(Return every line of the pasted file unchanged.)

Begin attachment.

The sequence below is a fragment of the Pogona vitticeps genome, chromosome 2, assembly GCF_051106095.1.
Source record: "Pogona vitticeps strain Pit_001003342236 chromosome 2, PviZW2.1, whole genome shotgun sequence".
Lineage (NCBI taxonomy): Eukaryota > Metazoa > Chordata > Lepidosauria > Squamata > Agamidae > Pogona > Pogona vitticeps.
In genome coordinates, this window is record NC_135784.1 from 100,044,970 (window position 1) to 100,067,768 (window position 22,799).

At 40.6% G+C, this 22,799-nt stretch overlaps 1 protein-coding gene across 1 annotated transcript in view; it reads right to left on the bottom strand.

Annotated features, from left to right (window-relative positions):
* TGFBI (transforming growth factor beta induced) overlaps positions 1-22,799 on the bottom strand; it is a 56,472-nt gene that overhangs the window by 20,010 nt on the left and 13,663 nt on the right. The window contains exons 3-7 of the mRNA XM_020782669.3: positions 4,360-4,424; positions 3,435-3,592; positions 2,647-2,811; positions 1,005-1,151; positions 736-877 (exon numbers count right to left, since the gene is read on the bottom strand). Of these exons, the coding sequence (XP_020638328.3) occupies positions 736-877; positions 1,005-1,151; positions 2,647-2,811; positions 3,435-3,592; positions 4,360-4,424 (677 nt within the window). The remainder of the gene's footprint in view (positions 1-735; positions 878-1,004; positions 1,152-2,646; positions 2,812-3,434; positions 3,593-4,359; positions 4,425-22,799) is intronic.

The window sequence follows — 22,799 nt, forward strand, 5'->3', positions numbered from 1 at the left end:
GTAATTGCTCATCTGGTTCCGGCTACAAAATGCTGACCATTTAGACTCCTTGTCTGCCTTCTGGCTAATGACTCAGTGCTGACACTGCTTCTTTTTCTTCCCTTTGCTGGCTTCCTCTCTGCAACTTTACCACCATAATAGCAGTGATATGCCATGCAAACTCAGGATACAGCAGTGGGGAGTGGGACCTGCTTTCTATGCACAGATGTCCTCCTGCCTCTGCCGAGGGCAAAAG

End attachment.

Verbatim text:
The sequence below is a fragment of the Pogona vitticeps genome, chromosome 2, assembly GCF_051106095.1.
Source record: "Pogona vitticeps strain Pit_001003342236 chromosome 2, PviZW2.1, whole genome shotgun sequence".
Lineage (NCBI taxonomy): Eukaryota > Metazoa > Chordata > Lepidosauria > Squamata > Agamidae > Pogona > Pogona vitticeps.
In genome coordinates, this window is record NC_135784.1 from 100,044,970 (window position 1) to 100,067,768 (window position 22,799).

At 40.6% G+C, this 22,799-nt stretch overlaps 1 protein-coding gene across 1 annotated transcript in view; it reads right to left on the bottom strand.

Annotated features, from left to right (window-relative positions):
* TGFBI (transforming growth factor beta induced) overlaps positions 1-22,799 on the bottom strand; it is a 56,472-nt gene that overhangs the window by 20,010 nt on the left and 13,663 nt on the right. The window contains exons 3-7 of the mRNA XM_020782669.3: positions 4,360-4,424; positions 3,435-3,592; positions 2,647-2,811; positions 1,005-1,151; positions 736-877 (exon numbers count right to left, since the gene is read on the bottom strand). Of these exons, the coding sequence (XP_020638328.3) occupies positions 736-877; positions 1,005-1,151; positions 2,647-2,811; positions 3,435-3,592; positions 4,360-4,424 (677 nt within the window). The remainder of the gene's footprint in view (positions 1-735; positions 878-1,004; positions 1,152-2,646; positions 2,812-3,434; positions 3,593-4,359; positions 4,425-22,799) is intronic.

The window sequence follows — 22,799 nt, forward strand, 5'->3', positions numbered from 1 at the left end:
GTAATTGCTCATCTGGTTCCGGCTACAAAATGCTGACCATTTAGACTCCTTGTCTGCCTTCTGGCTAATGACTCAGTGCTGACACTGCTTCTTTTTCTTCCCTTTGCTGGCTTCCTCTCTGCAACTTTACCACCATAATAGCAGTGATATGCCATGCAAACTCAGGATACAGCAGTGGGGAGTGGGACCTGCTTTCTATGCACAGATGTCCTCCTGCCTCTGCCGAGGGCAAAAG